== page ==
Console gamers are in plenty of luck, too. You can play retro games on Nintendo Wii, Sony PlayStation 3 and Microsoft Xbox 360 thanks to online stores associated with those devices—the Wii Shop Channel, PlayStation Store and Xbox Live Arcade, respectively—where you can purchase and download classic game conversions. Both the Xbox 360 and Wii systems are backward-compatible with games from their previous-generation predecessors, the Xbox and the GameCube. Some classic game collections exist on disc for all of these systems, as well.
Backward-compatibility for PlayStation 3 is more messy. The “original” bulky PlayStation 3 model is compatible with original PlayStation and most PlayStation 2 games. Later models (often referred to as PS3 “Slim”) have done away with this capability. Sony has used the opportunity to re-release older PS games as downloadable titles through its PlayStation Store—part of the PlayStation Network online service PS3 owners can access if their console is online.
Still, nothing can match the original tactile experience of handling old cartridges and discs, game systems and game controllers. So let’s assume you’ve laid your hands on some vintage hardware that works, through one of the avenues we discussed earlier: How are you going to hook it up to your fancy new HDTV?
Depending on how the age of the system, you may just be in luck with the right cable. Systems straight back to the Sega Genesis and Super Nintendo either included or had available analog AV cables, and there’s a steady supply of third-party replacement parts on the Internet for these systems. Many HDTV sets still have composite video RCA input (and audio input) that will work with these systems. Admittedly, you won’t get the sharp graphics available on HD-compatible game systems, but it works.
Really old vintage systems like that Atari 2600 can also be hooked up to modern TVs, assuming the TV has two things—a coaxial cable antenna input (like for cable or satellite TV input) and a tuner. (Most TVs do.) Most older systems send Radio Frequency (RF) signals to the TV using a cable with an RCA connector, terminating in an RF modulator that would plug into the back of the television where the antenna connected.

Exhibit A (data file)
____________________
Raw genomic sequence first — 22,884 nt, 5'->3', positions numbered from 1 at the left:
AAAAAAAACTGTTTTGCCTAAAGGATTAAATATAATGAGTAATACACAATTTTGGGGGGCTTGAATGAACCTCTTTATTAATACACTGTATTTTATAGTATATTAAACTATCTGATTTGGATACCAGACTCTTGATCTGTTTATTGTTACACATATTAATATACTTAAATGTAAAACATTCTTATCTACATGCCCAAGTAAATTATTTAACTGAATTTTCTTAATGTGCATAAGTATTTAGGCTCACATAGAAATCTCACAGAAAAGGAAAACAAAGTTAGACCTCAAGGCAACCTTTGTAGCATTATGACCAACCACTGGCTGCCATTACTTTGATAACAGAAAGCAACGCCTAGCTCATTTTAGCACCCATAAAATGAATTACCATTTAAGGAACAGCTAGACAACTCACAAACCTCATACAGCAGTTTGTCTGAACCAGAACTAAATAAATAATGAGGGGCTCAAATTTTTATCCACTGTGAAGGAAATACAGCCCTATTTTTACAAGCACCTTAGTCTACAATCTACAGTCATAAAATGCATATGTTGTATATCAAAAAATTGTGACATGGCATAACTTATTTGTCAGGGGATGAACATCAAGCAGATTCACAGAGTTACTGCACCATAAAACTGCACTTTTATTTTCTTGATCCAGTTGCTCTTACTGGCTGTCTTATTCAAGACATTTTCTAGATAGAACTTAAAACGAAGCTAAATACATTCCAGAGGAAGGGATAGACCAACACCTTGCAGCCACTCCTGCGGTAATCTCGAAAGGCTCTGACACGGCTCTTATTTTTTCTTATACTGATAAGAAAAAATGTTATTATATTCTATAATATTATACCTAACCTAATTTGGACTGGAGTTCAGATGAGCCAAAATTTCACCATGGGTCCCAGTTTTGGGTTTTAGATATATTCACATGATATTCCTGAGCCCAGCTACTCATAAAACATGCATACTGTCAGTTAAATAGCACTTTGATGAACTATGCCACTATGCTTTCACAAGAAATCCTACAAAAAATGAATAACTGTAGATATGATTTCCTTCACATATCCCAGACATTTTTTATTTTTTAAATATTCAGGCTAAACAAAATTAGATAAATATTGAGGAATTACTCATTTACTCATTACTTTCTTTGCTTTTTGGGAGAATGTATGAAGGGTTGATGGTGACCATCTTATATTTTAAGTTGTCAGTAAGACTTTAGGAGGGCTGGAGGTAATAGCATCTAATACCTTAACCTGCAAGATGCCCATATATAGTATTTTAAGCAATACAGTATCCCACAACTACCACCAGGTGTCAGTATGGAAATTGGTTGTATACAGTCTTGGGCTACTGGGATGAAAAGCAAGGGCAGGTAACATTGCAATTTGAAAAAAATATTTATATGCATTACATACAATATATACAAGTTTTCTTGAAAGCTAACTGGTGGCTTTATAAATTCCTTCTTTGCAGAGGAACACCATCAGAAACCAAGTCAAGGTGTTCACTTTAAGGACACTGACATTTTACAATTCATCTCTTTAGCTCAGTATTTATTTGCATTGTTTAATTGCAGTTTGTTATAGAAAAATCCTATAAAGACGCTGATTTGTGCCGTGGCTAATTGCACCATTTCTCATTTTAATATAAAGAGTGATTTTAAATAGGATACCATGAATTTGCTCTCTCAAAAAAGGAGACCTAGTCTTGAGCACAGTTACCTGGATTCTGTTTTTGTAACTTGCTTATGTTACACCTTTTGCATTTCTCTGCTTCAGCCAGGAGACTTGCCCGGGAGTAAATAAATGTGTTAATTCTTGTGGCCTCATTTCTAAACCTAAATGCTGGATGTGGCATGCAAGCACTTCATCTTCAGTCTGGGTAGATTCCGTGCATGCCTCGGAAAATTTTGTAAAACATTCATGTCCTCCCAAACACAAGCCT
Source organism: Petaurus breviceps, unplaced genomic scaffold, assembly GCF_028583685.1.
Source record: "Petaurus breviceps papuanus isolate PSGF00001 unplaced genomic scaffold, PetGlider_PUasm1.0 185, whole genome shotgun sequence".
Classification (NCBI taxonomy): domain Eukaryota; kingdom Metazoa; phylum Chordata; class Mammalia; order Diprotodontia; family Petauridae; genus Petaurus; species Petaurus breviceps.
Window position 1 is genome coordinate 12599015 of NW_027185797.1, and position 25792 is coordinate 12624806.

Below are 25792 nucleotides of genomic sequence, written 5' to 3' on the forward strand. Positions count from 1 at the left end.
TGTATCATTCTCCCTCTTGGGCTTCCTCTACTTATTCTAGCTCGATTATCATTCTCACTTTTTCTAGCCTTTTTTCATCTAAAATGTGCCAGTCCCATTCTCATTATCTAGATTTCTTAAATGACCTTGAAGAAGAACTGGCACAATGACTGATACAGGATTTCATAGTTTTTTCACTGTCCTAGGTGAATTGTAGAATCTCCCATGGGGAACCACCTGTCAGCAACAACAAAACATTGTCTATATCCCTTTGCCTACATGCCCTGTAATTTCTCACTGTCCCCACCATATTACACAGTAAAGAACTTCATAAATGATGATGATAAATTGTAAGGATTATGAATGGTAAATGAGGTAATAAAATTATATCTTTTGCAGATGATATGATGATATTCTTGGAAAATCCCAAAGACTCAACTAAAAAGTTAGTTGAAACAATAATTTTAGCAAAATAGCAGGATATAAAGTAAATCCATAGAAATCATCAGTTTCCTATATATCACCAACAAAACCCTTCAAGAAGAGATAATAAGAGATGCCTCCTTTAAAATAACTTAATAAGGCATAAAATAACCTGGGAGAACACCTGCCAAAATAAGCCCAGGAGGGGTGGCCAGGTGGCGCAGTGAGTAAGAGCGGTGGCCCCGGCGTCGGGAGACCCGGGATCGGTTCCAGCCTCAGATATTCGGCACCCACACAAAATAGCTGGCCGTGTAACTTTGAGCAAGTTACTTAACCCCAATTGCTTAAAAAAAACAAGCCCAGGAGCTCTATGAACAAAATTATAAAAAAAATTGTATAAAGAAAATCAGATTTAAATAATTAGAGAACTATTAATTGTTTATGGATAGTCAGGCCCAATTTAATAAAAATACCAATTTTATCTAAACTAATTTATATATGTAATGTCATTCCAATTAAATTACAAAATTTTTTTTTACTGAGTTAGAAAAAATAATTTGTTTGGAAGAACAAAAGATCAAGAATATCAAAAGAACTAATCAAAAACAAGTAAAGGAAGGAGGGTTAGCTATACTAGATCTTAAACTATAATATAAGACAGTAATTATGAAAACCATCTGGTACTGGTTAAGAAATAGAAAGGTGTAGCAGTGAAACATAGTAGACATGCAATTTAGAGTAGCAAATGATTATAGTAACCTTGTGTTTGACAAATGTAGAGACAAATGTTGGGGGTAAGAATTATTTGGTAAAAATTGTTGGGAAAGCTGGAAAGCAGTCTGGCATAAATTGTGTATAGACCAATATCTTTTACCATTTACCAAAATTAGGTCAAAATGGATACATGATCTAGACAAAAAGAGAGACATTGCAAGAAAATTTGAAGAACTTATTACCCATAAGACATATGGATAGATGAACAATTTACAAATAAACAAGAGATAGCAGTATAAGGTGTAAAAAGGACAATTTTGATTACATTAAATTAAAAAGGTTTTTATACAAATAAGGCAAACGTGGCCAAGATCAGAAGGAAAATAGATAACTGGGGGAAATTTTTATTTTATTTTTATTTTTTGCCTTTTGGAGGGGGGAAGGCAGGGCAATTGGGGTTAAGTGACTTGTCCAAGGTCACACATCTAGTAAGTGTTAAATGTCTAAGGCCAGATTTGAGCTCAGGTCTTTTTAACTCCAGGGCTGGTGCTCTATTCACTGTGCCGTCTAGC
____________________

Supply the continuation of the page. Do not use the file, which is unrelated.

Both sound and picture ran through this wire, so contrary to appearances, you can’t just connect the RCA cable to the composite video input on newer TVs and get it to work, even though it fits the plug. Instead, you need a $3 gadget from Radio Shack called a Coaxial (F-Type) to Female RCA Adapter (also called a Phono Plug to “F” Jack Adapter). One end plugs into the console cable; the other screws into the Cable In jack on the back of your TV. Tune your TV to whatever channel the console is set to (there’s typically a switch for either channel 3 or 4), and you’ll be good to go.
There’s another alternative I’ve used for some of my old systems that I’ve wanted to keep separate from my entertainment center: Keep an older CRT-based TV around. I have a setup in my office that combines my ancient living room TV, several older systems and a $20 video switch box I picked up at K-Mart, which keeps me from having to unplug and replug devices from that TV’s single composite video input. It’s a simple setup, and it works.
Don’t let all this talk about switches and adapters turn you off from getting your fix of classic games. Retro gaming really doesn’t require a huge investment of time combing through flea markets and yard sales: You can find retro games, recreated in their original glory through emulation, on just about every platform you can lay your hands on today. All you need is a few minutes, a few bucks, and the memory of your favorite games from yesteryear.